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Dispute over Kim Jong Nam's body as assassination probe continues


A man believed to be Kim Jong Nam is pictured in February 2007 at Beijing airport, as Malaysia said it will carry out a second post-mortem (Kyodo News via AP, File)

A man believed to be Kim Jong Nam is pictured in February 2007 at Beijing airport, as Malaysia said it will carry out a second post-mortem (Kyodo News via AP, File)

A man believed to be Kim Jong Nam is pictured in February 2007 at Beijing airport, as Malaysia said it will carry out a second post-mortem (Kyodo News via AP, File)

A dispute over custody of the body of North Korean leader Kim Jong Un's half-brother is raging between Malaysia and Pyongyang as inquiries continue into his apparent assassination.

Kim Jong Nam, who was 45 or 46 and had lived in exile for years, suddenly fell ill at Kuala Lumpur airport on Monday as he waited for a flight home to Macau.

Dizzy and in pain, he told medical workers at the airport he had been sprayed with a chemical, and he died while being taken to hospital.

Malaysian officials performed a post-mortem examination on Wednesday over the strong objections of North Korea, which asserted sovereignty over the body of its citizen and said it should have a say in what happens next.

Medical workers began a second examination on Friday night because results of the first one were inconclusive.

Senior Malaysian police official Abdul Samah Mat denied the second post-mortem test had taken place, however. "No such thing as a second post-mortem," he said when asked, adding that the results of the first test have not yet been released.

Meanwhile, North Korea vowed to reject the results of any post-mortem. Pyongyang's ambassador said Malaysian officials may be "trying to conceal something" and "colluding with hostile forces".

The intrigue over the case raises all sorts of questions about the mysterious death of Kim Jong Nam, but a lack of closure and a lingering sense of the unknown are not unusual when it comes to North Korea.

While South Korea has blamed North Korea for several notable assassinations or attempted killings in past decades, the North often denies involvement or simply does not comment.

The death of Kim Jong Nam, the exiled half-brother of North Korea's powerful and mercurial ruler Kim Jong Un, has unleashed much speculation and unconfirmed reports from the duelling nations.

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Malaysia has made four arrests so far over the death, the latest involving a North Korean man carrying ID that identified him as 46-year-old Ri Jong Chol.

Authorities are still trying to piece together details of the case.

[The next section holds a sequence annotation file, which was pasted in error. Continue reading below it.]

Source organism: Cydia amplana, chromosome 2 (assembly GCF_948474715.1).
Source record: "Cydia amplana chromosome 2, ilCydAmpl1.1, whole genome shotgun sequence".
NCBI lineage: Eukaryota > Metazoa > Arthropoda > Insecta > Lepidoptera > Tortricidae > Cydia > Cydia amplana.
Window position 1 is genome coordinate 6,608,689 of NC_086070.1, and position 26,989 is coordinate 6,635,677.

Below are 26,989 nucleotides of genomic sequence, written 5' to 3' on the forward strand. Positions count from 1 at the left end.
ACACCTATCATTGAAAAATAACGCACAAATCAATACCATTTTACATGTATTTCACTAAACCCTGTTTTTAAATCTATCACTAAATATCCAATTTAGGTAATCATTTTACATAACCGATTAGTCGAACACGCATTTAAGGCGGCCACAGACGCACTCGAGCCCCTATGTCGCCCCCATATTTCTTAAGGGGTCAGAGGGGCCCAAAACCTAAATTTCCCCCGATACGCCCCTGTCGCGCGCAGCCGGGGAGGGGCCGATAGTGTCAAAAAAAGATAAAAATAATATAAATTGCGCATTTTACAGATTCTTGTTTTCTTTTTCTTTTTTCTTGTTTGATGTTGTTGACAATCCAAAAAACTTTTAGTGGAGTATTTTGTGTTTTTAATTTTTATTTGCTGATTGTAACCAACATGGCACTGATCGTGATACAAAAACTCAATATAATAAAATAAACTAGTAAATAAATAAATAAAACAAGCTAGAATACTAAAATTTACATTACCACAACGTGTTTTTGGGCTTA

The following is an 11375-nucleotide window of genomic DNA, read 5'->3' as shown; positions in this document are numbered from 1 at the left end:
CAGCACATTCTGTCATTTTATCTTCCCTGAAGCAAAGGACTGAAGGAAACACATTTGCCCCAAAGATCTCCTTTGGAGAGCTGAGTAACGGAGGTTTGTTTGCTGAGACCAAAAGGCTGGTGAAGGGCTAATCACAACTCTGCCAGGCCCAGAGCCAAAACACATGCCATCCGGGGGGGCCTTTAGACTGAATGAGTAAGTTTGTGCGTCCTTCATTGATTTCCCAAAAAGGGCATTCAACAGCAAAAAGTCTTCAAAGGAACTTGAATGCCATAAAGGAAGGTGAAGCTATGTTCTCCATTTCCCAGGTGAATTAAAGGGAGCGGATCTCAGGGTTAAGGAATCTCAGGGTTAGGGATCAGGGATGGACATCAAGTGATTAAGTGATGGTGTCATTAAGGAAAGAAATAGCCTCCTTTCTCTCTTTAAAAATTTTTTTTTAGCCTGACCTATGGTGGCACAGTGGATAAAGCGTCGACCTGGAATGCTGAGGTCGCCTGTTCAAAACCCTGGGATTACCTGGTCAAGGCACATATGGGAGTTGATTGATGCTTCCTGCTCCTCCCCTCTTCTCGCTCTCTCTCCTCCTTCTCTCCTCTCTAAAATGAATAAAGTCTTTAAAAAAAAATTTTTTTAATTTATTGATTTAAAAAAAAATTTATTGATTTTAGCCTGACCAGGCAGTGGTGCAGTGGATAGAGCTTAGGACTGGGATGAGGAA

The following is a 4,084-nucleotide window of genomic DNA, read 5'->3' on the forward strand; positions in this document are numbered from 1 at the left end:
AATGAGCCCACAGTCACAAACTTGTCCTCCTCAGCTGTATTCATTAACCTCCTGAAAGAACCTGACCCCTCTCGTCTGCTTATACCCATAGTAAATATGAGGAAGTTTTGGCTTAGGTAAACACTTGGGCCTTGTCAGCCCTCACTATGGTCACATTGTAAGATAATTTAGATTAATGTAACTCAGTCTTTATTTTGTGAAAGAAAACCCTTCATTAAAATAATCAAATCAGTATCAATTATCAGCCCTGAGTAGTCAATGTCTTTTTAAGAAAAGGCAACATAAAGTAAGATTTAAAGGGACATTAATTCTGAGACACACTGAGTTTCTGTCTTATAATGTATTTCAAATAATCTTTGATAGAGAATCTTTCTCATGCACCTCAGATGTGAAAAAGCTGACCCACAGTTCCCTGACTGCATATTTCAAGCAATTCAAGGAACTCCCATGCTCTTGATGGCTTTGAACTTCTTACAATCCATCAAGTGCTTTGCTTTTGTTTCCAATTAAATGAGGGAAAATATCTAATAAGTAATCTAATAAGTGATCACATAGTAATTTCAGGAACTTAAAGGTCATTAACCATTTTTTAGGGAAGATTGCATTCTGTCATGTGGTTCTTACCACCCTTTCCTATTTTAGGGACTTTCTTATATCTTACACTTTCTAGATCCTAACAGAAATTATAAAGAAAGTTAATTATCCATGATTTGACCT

South Korea has accused its enemies in North Korea of dispatching a hit squad to kill Kim Jong Nam at the airport in Kuala Lumpur, saying two female assassins poisoned him and then fled in a taxi.

On Friday, Indonesia's police chief said an Indonesian woman arrested for suspected involvement in the killing was duped into thinking she was taking part in a comedy show prank.

Tito Karnavian told reporters in Indonesia's Aceh province that Siti Aisyah, 25, was paid to be involved in a Just For Laughs-style hidden camera show stunt. He said she and another woman took part in a skit which involved convincing men to close their eyes and then spraying them with water.

"Such an action was done three or four times and they were given a few dollars for it, and with the last target, Kim Jong Nam, allegedly there were dangerous materials in the sprayer," Mr Karnavian said.

"She was not aware that it was an assassination attempt by alleged foreign agents."

Malaysian police are questioning four suspects - Aisyah, another woman who carried a Vietnamese passport, a man they said is Aisyah's boyfriend, and the North Korean man.

North Korea broke its silence on the case Friday night. Speaking to reporters gathered outside the morgue in Kuala Lumpur, North Korean Ambassador Kang Chol said Malaysia conducted the post-mortem examination on Kim Jong Nam "unilaterally and excluding our attendance".

"We will categorically reject the result of the post-mortem," Mr Kang said, adding that the move disregarded "elementary international laws and consular laws".

Mr Kang said the fact that Malaysia has yet to hand over the body "strongly suggests that the Malaysian side is trying to conceal something which needs more time and deceive us, and that they are colluding with the hostile forces towards us who are desperate to harm us".

Malaysia is one of just a handful of countries to have full diplomatic ties with North Korea, with each country having an embassy in the other's capital.

Malaysia has also been a key place for quiet, semi-official diplomatic talks between North Korea and the United States.

The country said it wants DNA samples from Kim Jong Nam's family as part of the post-mortem procedure and that officials are not yet willing to hand the body over to the North Koreans.

Although Kim Jong Nam is believed to have two sons and a daughter with two women living in Beijing and Macau, police in Malaysia say no-one has come forward to claim the body or provide DNA samples.

Abdul Samah Mat, a senior Malaysian police official, said: "If there is no claim by next-of-kin and upon exhausting all avenues (to obtain DNA), we will finally then hand over the body to the (North Korean) embassy."

Kim Jong Nam was estranged from his younger half-brother, Kim Jong Un. He reportedly fell out of favour with their father, the late Kim Jong Il, in 2001, when he was caught trying to enter Japan on a false passport to visit Tokyo Disneyland.

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